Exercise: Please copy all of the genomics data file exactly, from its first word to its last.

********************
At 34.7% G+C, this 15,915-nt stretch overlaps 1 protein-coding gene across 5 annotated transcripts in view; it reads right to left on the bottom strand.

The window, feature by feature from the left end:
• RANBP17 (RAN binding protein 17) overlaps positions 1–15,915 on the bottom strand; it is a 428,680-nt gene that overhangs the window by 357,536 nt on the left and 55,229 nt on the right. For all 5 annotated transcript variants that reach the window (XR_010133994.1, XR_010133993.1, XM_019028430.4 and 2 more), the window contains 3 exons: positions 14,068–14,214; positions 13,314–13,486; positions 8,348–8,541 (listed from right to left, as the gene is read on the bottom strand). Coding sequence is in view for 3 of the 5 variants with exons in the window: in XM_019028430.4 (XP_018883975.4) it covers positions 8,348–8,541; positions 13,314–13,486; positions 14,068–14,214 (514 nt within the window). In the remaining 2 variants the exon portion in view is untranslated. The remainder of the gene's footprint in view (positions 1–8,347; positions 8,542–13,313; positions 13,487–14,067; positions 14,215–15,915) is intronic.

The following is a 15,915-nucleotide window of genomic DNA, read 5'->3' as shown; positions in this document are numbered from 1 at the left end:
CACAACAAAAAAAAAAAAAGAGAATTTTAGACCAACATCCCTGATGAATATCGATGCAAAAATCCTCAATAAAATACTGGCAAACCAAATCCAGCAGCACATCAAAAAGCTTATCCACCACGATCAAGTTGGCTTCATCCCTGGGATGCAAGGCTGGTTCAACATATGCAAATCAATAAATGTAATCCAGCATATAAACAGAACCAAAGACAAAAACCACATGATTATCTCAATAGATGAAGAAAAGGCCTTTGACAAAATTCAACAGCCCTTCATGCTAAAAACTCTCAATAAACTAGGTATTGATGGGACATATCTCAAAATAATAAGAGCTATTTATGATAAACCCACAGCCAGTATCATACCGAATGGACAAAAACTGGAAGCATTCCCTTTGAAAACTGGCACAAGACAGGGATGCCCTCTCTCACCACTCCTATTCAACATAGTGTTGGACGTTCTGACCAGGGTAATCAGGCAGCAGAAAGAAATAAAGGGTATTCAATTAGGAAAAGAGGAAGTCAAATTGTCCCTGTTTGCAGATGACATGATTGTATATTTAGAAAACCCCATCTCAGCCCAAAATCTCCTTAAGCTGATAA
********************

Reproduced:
At 34.7% G+C, this 15,915-nt stretch overlaps 1 protein-coding gene across 5 annotated transcripts in view; it reads right to left on the bottom strand.

The window, feature by feature from the left end:
• RANBP17 (RAN binding protein 17) overlaps positions 1–15,915 on the bottom strand; it is a 428,680-nt gene that overhangs the window by 357,536 nt on the left and 55,229 nt on the right. For all 5 annotated transcript variants that reach the window (XR_010133994.1, XR_010133993.1, XM_019028430.4 and 2 more), the window contains 3 exons: positions 14,068–14,214; positions 13,314–13,486; positions 8,348–8,541 (listed from right to left, as the gene is read on the bottom strand). Coding sequence is in view for 3 of the 5 variants with exons in the window: in XM_019028430.4 (XP_018883975.4) it covers positions 8,348–8,541; positions 13,314–13,486; positions 14,068–14,214 (514 nt within the window). In the remaining 2 variants the exon portion in view is untranslated. The remainder of the gene's footprint in view (positions 1–8,347; positions 8,542–13,313; positions 13,487–14,067; positions 14,215–15,915) is intronic.

The following is a 15,915-nucleotide window of genomic DNA, read 5'->3' as shown; positions in this document are numbered from 1 at the left end:
CACAACAAAAAAAAAAAAAGAGAATTTTAGACCAACATCCCTGATGAATATCGATGCAAAAATCCTCAATAAAATACTGGCAAACCAAATCCAGCAGCACATCAAAAAGCTTATCCACCACGATCAAGTTGGCTTCATCCCTGGGATGCAAGGCTGGTTCAACATATGCAAATCAATAAATGTAATCCAGCATATAAACAGAACCAAAGACAAAAACCACATGATTATCTCAATAGATGAAGAAAAGGCCTTTGACAAAATTCAACAGCCCTTCATGCTAAAAACTCTCAATAAACTAGGTATTGATGGGACATATCTCAAAATAATAAGAGCTATTTATGATAAACCCACAGCCAGTATCATACCGAATGGACAAAAACTGGAAGCATTCCCTTTGAAAACTGGCACAAGACAGGGATGCCCTCTCTCACCACTCCTATTCAACATAGTGTTGGACGTTCTGACCAGGGTAATCAGGCAGCAGAAAGAAATAAAGGGTATTCAATTAGGAAAAGAGGAAGTCAAATTGTCCCTGTTTGCAGATGACATGATTGTATATTTAGAAAACCCCATCTCAGCCCAAAATCTCCTTAAGCTGATAA